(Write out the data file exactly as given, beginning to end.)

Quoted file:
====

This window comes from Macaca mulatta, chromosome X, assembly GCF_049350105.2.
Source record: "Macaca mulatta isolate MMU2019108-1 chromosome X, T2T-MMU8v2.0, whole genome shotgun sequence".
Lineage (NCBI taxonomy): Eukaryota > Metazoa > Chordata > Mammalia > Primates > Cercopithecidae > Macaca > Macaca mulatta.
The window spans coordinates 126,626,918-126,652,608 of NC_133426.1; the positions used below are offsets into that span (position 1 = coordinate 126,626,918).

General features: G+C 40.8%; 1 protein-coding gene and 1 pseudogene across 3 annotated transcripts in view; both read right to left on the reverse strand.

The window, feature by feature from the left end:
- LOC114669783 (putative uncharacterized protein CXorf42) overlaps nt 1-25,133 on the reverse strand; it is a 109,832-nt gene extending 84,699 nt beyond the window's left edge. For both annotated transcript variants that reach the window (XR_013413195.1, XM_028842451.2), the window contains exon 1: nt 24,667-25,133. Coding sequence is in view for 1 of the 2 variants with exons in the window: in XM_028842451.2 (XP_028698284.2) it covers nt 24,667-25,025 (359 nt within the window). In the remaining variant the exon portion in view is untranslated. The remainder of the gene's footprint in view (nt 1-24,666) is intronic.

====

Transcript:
This window comes from Macaca mulatta, chromosome X, assembly GCF_049350105.2.
Source record: "Macaca mulatta isolate MMU2019108-1 chromosome X, T2T-MMU8v2.0, whole genome shotgun sequence".
Lineage (NCBI taxonomy): Eukaryota > Metazoa > Chordata > Mammalia > Primates > Cercopithecidae > Macaca > Macaca mulatta.
The window spans coordinates 126,626,918-126,652,608 of NC_133426.1; the positions used below are offsets into that span (position 1 = coordinate 126,626,918).

General features: G+C 40.8%; 1 protein-coding gene and 1 pseudogene across 3 annotated transcripts in view; both read right to left on the reverse strand.

The window, feature by feature from the left end:
- LOC114669783 (putative uncharacterized protein CXorf42) overlaps nt 1-25,133 on the reverse strand; it is a 109,832-nt gene extending 84,699 nt beyond the window's left edge. For both annotated transcript variants that reach the window (XR_013413195.1, XM_028842451.2), the window contains exon 1: nt 24,667-25,133. Coding sequence is in view for 1 of the 2 variants with exons in the window: in XM_028842451.2 (XP_028698284.2) it covers nt 24,667-25,025 (359 nt within the window). In the remaining variant the exon portion in view is untranslated. The remainder of the gene's footprint in view (nt 1-24,666) is intronic.